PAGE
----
Poor ventilation in schools may spur TB spread

Adding windows that open may improve students' health

Poor ventilation in classrooms might contribute to tuberculosis spread among children, researchers in South Africa find. By asking students to wear air monitors, the scientists showed that the average student was breathing an unsafe level of others’ exhaled air three-fifths of the time.

Cape Town has a high rate of TB, which is spread when the mycobacterium goes airborne. High school students in Cape Town test positive for TB at a rate of more than 4 per 1,000. Since TB carriers in the early stages of infection often lack symptoms beyond a cough, school transmission is likely, says study coauthor Linda-Gail Bekker, a physician and scientist at the University of Cape Town.

While the fight against TB needs to center on identifying, isolating and treating infected people, says Paul Jensen, an environmental health engineer at the Centers for Disease Control and Prevention, “ventilation is important from a public health standpoint.” Carbon dioxide levels are a well-tested measure of exhaled air, he says, and serve as a proxy for what could happen if a person had undiagnosed TB. “Their conclusions are reasonable,” he says.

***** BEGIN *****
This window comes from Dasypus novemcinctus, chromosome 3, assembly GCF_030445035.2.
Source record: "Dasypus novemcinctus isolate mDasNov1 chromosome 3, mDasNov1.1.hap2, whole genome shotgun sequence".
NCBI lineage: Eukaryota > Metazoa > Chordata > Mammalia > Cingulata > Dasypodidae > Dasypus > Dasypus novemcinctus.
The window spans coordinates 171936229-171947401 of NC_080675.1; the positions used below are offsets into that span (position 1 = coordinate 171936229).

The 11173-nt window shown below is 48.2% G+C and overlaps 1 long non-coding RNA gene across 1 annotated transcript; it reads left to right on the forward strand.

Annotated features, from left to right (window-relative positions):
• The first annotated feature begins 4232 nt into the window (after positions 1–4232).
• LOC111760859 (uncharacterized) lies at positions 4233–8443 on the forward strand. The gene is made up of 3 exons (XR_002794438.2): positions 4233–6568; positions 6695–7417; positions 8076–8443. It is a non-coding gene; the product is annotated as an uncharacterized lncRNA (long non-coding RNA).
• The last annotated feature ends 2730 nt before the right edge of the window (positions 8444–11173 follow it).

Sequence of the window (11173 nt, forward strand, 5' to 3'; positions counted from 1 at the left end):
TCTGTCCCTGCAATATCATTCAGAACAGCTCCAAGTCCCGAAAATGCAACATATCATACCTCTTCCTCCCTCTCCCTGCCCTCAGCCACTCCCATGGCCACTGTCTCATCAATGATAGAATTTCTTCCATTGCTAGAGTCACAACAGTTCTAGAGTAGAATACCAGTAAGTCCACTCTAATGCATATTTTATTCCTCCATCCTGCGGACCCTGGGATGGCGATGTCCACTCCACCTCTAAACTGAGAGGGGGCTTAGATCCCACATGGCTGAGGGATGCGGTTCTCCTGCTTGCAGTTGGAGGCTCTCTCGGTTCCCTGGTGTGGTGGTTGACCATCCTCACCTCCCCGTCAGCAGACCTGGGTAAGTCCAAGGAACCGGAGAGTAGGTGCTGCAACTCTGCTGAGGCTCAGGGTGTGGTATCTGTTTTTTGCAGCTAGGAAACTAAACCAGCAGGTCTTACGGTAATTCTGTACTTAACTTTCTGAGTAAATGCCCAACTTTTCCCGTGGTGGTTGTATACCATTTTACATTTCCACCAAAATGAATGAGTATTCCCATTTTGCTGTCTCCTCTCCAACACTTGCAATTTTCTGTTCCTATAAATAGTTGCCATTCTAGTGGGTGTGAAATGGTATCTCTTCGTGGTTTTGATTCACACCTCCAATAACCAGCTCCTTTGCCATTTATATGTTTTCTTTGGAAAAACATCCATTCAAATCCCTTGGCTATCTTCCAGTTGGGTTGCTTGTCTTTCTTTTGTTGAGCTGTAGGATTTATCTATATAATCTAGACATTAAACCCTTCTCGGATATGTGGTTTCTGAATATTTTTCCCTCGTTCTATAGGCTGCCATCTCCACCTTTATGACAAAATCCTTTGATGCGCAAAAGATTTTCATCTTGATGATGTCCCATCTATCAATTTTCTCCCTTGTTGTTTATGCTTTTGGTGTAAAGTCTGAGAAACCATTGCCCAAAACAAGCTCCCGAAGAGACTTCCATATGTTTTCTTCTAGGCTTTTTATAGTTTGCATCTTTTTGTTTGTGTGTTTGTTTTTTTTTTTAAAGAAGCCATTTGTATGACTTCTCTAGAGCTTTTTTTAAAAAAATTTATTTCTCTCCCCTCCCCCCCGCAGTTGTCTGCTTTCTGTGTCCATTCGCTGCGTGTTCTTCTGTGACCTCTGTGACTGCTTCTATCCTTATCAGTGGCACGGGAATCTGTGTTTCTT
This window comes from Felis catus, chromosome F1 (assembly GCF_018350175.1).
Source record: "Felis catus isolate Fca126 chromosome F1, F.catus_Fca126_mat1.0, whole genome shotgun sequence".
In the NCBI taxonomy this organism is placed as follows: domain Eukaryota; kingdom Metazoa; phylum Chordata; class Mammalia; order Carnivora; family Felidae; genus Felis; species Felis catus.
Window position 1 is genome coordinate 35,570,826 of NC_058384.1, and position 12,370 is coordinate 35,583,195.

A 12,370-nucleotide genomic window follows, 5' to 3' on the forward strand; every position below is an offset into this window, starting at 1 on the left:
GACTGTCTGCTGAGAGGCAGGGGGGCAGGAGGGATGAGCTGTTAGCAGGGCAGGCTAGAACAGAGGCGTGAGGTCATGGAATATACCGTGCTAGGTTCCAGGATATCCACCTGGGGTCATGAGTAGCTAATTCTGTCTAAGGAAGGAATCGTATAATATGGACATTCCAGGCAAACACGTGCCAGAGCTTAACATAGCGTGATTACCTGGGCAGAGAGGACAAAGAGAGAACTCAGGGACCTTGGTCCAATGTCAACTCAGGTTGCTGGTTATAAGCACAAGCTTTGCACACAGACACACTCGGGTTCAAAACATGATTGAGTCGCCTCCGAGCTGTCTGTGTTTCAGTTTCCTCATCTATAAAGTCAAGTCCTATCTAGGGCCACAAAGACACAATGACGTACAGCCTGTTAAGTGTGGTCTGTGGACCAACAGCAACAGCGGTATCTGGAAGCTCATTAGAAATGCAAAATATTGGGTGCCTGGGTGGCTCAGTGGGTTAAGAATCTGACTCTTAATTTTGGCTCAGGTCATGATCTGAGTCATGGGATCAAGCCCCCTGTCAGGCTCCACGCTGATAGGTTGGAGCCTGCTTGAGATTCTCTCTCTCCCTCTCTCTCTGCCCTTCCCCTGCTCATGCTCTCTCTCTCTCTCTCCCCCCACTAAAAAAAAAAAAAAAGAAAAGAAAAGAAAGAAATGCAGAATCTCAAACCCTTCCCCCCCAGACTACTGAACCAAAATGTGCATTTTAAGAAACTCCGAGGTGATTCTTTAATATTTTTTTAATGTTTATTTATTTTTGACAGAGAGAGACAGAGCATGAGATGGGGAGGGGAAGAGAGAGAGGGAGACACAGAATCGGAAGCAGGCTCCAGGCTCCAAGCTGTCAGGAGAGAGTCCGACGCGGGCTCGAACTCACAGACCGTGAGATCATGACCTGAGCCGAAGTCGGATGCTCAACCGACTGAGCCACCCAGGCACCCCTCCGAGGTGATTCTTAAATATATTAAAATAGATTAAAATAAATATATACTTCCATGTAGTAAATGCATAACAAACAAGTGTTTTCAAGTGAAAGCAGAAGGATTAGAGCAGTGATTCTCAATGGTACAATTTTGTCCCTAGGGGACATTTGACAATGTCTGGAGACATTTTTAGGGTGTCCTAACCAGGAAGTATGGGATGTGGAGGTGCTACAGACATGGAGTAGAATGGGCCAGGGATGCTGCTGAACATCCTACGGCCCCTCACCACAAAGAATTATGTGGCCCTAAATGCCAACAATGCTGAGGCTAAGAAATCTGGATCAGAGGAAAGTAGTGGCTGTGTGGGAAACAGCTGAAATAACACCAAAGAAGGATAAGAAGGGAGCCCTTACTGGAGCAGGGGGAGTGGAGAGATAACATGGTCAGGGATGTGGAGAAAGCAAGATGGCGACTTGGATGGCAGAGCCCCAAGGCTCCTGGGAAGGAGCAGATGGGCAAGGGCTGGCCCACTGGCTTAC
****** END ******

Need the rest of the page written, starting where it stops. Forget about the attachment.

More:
Improving ventilation could prevent transmission of the disease, Bekker says. TB cases have risen steadily in Cape Town since the mid-1990s, she says, where “people are sharing air for long periods of time” on public transport, in homes and at school.

In the study, researchers tracked classroom CO2 levels with minute-by-minute precision. Bekker and her colleagues enlisted 64 students at a Cape Town school to carry portable CO2 monitors during 91 days spread out over an academic year. The monitors took a reading every 60 seconds. The classrooms held an average of 31 students.

The scientists calculated that students spent about 60 percent of their time inhaling air containing more than 1,000 parts per million CO2, a threshold for poor air hygiene that’s more than double the 350 to 400 ppm found outdoors. The CO2 measurements indicated that classroom air was fully recycled only five or six times per hour on average, just half of the 12 air changes considered healthy, Bekker and her colleagues report in the May PLOS ONE.  

Bekker hopes the team can gather enough evidence to effect a change of school construction practices, specifically by adding more windows that open and opening existing windows. “A lot of building construction is not conducive to healthy living,” she says. Improving ventilation addresses TB transmission and goes beyond just finding TB cases and giving patients drugs, she says. “That’s not winning the war.”

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